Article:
$1,000,000,000,000? Elon Musk could become the world’s first trillionaire due to SpaceX

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Elon Musk could become the world’s first trillionaire, according to a prediction by investment firm Morgan Stanley.

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However, it won’t be from Tesla, his hugely successful electric vehicle company. Instead, it will likely be from their budding space startup SpaceX, Guardian report, despite the fact that Tesla’s net worth is approx. $850 billion, about 30 times that of SpaceX $30 billion price tag.

Tesla became the most valuable US carmaker in 2020, surpassing giants such as Ford and General Motors, while SpaceX is still privately traded.

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The business mogul’s personal wealth recently rose to $222 billion, taking his lead as the world’s richest person. Bloomberg’s Billionaires Index.

How did Elon Musk get to land SpaceX?

SpaceX Founded in 2002 with the high ambition of sending humans to Mars while reducing the cost of space travel.

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To get his space flight ambitions off the ground, Musk attempted to purchase refurbished Russian ballistic missiles. This proved too costly, and the Russian authorities were difficult to work with.

The evolution of SpaceX: How Elon Musk took SpaceX from one idea to the pinnacle of history

“After my second or third visit from Russia, I was like, ‘Wow, there must be a better way to solve this rocket problem,'” Musk said. 2018 South by Southwest Conference in Austin, Texas. “So we began that journey to build SpaceX.”

At the same time, according to NASA Director Phil McAllister, NASA was relying on Russian Soyuz spacecraft and paying about $80 million for each seat.

After SpaceX’s Falcon 1 failed to reach orbit three times, but succeeded on its fourth attempt, its upstart company was strapped for cash and turned the page in its final chapter.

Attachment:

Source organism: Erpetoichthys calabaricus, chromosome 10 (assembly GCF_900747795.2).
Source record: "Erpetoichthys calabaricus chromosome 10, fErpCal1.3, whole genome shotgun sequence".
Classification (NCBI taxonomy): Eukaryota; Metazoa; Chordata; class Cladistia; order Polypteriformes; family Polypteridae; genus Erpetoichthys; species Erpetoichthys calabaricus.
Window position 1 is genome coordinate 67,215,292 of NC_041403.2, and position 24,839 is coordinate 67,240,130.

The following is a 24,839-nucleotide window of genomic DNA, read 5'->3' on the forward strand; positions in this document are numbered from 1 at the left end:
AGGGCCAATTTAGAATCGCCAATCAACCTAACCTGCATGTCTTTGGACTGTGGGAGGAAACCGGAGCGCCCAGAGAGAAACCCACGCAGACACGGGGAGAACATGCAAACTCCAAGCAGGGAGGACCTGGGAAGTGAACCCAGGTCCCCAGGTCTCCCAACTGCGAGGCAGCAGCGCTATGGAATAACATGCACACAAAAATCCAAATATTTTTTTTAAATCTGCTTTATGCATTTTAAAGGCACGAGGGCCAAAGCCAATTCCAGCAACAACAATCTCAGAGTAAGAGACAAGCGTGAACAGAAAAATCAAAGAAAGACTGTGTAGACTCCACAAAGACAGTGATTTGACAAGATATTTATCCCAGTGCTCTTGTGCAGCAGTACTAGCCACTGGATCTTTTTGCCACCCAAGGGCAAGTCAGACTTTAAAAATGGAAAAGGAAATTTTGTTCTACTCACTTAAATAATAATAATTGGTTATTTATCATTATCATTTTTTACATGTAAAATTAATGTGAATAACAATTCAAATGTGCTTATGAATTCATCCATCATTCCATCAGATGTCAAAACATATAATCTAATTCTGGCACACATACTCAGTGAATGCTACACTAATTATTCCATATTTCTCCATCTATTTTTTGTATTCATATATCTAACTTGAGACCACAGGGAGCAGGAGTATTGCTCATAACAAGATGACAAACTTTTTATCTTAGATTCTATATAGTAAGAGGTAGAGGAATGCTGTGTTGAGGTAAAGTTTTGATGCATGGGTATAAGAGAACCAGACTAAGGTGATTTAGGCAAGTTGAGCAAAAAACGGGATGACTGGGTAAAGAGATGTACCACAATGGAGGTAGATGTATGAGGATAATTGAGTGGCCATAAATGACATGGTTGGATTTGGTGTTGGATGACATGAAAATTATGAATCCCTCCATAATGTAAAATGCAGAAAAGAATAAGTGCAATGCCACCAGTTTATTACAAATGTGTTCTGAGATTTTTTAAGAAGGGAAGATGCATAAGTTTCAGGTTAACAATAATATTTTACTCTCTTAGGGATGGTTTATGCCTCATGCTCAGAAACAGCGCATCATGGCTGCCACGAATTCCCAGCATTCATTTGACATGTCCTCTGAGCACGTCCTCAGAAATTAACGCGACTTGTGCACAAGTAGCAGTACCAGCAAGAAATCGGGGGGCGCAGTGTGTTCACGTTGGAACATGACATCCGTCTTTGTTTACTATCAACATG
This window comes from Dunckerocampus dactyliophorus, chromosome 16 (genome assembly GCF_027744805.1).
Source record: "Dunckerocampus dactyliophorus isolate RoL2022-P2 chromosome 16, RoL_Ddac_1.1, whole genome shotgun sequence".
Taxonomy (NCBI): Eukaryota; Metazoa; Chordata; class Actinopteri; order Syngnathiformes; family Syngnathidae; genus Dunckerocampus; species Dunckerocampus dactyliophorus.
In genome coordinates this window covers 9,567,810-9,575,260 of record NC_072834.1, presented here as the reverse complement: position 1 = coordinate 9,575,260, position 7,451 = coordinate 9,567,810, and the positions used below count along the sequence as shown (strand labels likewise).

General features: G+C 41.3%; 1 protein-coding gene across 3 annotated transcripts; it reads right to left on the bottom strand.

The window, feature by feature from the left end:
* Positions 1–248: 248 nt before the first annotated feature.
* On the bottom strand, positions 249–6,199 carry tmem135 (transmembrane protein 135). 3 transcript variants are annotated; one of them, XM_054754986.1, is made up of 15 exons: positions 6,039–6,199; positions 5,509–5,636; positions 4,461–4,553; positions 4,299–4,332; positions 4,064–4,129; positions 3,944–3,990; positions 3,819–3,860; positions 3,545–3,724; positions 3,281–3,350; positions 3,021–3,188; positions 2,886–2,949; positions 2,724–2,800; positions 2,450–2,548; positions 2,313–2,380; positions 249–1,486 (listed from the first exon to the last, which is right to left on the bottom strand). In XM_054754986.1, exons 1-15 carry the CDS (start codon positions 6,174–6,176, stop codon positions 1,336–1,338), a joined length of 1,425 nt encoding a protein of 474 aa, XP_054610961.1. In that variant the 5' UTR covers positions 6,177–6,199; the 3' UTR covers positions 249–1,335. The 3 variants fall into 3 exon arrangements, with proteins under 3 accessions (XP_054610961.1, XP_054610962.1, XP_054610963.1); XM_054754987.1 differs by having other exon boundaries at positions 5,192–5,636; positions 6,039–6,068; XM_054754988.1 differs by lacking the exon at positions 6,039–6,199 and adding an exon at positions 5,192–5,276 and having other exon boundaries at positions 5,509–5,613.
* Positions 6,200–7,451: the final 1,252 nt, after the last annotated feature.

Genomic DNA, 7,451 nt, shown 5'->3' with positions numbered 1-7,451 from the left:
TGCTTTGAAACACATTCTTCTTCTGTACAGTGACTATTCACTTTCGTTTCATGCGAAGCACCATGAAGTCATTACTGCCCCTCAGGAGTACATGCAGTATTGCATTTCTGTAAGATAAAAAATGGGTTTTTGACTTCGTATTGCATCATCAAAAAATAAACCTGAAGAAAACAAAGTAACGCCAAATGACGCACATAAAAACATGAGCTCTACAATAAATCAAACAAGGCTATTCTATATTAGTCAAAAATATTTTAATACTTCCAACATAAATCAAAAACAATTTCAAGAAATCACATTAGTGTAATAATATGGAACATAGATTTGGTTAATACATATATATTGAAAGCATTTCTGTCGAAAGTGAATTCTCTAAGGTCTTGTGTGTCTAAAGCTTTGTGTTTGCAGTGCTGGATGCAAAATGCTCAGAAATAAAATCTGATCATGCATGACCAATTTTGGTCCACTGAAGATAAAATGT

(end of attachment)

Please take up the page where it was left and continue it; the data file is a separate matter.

At that time, NASA and SpaceX decided to enter into a mutually beneficial partnership.

Two days before Christmas 2008, NASA announced SpaceX was awarded a $1.6 billion contract to supply the International Space Station, now known as Commercial Resupply Services.

“We’ve been working with SpaceX and Boeing on their systems for the past ten years, transferring some of our knowledge about 60 years of human spaceflight to those companies, and helping them grow economically and technologically.” helping,” McAllister says.

The partnership has paid off for NASA. McAllister says a seat that originally cost $80 million on a Soyuz spacecraft now costs about $58 million on SpaceX’s rocket.

Recently, SpaceX launched Your first all-civilian crew in orbit. For three days, a physician’s assistant, an engineer, a professor, and a billionaire orbited the Earth in a rocket called Inspire 4.

The future of civilian space travel: William Shatner went to space. Here’s how much it will cost you.

Florida TODAY’s Emre Kelly and Granthshala’s Scott Gleason contributed. has contributed. Michelle Shen is a Money & Tech digital reporter for USA Today. You can reach me on Twitter @michelle_shen10.

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